“Live By Night” by Dennis Lehane / William Morrow Books, 416 pages
Prohibition era, 1920’s America created the bootlegger-turned-mobster, and gave fortunes to men willing to work outside the law and live by night. Dennis Lehane’s new novel “Live By Night” is the story of Joe Coughlin, the youngest son of a Boston Police Captain who meanders away from his family’s set path to make his own way in the turbulent times of the changing world. Joe sees a life of underworld crime as a way out of the corrupt, Union-busting of the Boston Police Department, and a tool for the common man to rise out of a routine life.
“Live By Night” contains Lehane’s best pacing yet, the hook on page one is impossible to resist: Joe wearing cement shoes on a ship in the Gulf of Mexico, his captors intent on throwing him overboard. Taking us back to set up the cliffhanger, Lehane chronicles Joe’s beginnings as a petty crook and bar rat, his time making connections with career criminals, and his first love. He takes us, and Joe, to the streets of Boston, to prison, to the speakeasies of Tampa Florida’s Latin Quarter, to the baseball fields of Cuba, all while navigating the shady trade of illegal booze, mobster ambition, and shifting loyalty. Lehane presents “Live By Night” in a cinematic sweep, free from dull moments. The hook on page one stays with you as Lehane maneuvers through history with period detail and page turning tension. “Live By Night” is a book you’ll want to finish immediately in a marathon read.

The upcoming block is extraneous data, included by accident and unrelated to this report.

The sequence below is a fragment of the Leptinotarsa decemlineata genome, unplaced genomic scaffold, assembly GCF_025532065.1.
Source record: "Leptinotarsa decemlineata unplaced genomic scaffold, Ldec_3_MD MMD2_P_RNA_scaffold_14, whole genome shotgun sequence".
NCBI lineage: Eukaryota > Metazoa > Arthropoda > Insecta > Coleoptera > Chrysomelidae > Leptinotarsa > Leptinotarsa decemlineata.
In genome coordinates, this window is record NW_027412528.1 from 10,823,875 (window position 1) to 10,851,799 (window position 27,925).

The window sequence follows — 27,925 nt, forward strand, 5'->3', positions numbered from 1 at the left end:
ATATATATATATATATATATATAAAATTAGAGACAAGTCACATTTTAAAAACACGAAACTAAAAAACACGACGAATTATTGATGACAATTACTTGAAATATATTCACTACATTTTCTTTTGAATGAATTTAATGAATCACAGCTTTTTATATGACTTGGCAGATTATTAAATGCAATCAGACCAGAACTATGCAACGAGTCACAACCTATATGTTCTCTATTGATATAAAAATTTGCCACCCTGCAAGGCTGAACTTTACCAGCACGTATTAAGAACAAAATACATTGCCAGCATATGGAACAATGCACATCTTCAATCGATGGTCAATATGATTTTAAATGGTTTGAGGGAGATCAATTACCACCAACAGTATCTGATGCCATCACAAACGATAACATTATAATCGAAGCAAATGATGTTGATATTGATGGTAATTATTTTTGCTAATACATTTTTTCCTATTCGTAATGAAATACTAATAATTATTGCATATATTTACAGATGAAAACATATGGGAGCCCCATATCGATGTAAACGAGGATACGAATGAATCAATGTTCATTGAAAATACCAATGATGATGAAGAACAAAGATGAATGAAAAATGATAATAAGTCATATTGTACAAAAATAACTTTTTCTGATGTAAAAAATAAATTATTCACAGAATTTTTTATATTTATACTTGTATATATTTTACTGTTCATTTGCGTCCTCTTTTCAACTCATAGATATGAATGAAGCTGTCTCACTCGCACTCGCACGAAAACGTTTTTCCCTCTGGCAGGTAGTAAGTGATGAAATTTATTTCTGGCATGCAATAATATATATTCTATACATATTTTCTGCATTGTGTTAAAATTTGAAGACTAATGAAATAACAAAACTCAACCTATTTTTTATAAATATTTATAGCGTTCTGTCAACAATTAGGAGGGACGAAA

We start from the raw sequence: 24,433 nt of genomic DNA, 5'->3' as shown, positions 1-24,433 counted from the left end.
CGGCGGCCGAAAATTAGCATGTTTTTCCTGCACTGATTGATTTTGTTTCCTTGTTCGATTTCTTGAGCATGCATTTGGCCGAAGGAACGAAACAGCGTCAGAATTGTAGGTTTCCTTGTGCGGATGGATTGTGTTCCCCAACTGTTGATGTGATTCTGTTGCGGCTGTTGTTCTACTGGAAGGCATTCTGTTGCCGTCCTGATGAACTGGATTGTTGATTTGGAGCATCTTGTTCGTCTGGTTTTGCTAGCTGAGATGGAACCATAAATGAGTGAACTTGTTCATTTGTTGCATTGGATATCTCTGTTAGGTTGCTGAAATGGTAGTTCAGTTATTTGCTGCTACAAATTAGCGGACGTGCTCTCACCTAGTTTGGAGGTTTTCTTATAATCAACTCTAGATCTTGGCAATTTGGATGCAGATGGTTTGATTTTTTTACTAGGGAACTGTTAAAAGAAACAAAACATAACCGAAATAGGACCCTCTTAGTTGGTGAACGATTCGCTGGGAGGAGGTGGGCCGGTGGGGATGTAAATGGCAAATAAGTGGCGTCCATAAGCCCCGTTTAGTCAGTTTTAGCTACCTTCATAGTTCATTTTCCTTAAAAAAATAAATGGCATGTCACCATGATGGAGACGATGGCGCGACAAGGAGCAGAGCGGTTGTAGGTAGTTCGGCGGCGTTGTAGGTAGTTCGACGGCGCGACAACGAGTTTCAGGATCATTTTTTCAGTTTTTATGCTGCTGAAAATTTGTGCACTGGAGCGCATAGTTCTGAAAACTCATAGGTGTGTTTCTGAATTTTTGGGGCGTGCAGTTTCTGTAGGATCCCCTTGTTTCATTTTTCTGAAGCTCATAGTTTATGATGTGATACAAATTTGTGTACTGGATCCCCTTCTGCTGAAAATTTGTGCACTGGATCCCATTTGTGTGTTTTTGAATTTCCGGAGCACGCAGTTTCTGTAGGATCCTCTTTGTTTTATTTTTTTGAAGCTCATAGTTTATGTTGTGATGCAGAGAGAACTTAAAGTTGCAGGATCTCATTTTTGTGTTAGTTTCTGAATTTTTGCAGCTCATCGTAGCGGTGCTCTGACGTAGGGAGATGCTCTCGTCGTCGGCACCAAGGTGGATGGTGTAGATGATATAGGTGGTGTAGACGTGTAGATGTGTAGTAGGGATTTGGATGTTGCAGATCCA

Before you read “Live By Night,” I recommend reading Lehane’s “The Given Day,” which introduces you to the Coughlin family, and sets the tone for “Live By Night.” What catapults Lehane’s writing in “The Given Day” and “Live By Night” high above most crime fiction is the seamless blend of fiction to reality. In both novels, Lehane champions the working class, and stands them beside giants like Babe Ruth and Lucky Luciano. Lehane has become a master storyteller, and he’s becoming a master of the historical epic. Fans of Lehane’s early work in the Kenzie/Gennaro series will love “Live By Night,” it’s more fluid than “The Given Day.” So read “Live By Night” for a great escape, and a moving portrait of the American Dream.